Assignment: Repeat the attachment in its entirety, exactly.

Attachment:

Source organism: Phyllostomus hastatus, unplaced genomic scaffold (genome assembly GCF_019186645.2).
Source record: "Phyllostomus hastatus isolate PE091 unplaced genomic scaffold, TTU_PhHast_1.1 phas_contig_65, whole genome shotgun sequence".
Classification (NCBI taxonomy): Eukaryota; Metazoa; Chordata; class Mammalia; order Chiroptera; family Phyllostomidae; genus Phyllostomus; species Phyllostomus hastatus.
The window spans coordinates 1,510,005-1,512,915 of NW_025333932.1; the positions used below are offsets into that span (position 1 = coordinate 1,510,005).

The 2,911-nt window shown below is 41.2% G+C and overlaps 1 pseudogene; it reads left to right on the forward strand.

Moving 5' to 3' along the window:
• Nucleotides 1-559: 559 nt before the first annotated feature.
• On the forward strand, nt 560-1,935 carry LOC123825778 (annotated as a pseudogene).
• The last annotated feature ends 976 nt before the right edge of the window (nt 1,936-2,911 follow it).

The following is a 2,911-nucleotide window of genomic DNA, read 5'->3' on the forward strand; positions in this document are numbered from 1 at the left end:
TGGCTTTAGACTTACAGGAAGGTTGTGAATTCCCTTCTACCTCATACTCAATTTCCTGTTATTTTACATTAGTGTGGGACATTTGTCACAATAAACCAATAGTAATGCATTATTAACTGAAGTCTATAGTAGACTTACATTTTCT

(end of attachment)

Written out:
Source organism: Phyllostomus hastatus, unplaced genomic scaffold (genome assembly GCF_019186645.2).
Source record: "Phyllostomus hastatus isolate PE091 unplaced genomic scaffold, TTU_PhHast_1.1 phas_contig_65, whole genome shotgun sequence".
Classification (NCBI taxonomy): Eukaryota; Metazoa; Chordata; class Mammalia; order Chiroptera; family Phyllostomidae; genus Phyllostomus; species Phyllostomus hastatus.
The window spans coordinates 1,510,005-1,512,915 of NW_025333932.1; the positions used below are offsets into that span (position 1 = coordinate 1,510,005).

The 2,911-nt window shown below is 41.2% G+C and overlaps 1 pseudogene; it reads left to right on the forward strand.

Moving 5' to 3' along the window:
• Nucleotides 1-559: 559 nt before the first annotated feature.
• On the forward strand, nt 560-1,935 carry LOC123825778 (annotated as a pseudogene).
• The last annotated feature ends 976 nt before the right edge of the window (nt 1,936-2,911 follow it).

The following is a 2,911-nucleotide window of genomic DNA, read 5'->3' on the forward strand; positions in this document are numbered from 1 at the left end:
TGGCTTTAGACTTACAGGAAGGTTGTGAATTCCCTTCTACCTCATACTCAATTTCCTGTTATTTTACATTAGTGTGGGACATTTGTCACAATAAACCAATAGTAATGCATTATTAACTGAAGTCTATAGTAGACTTACATTTTCT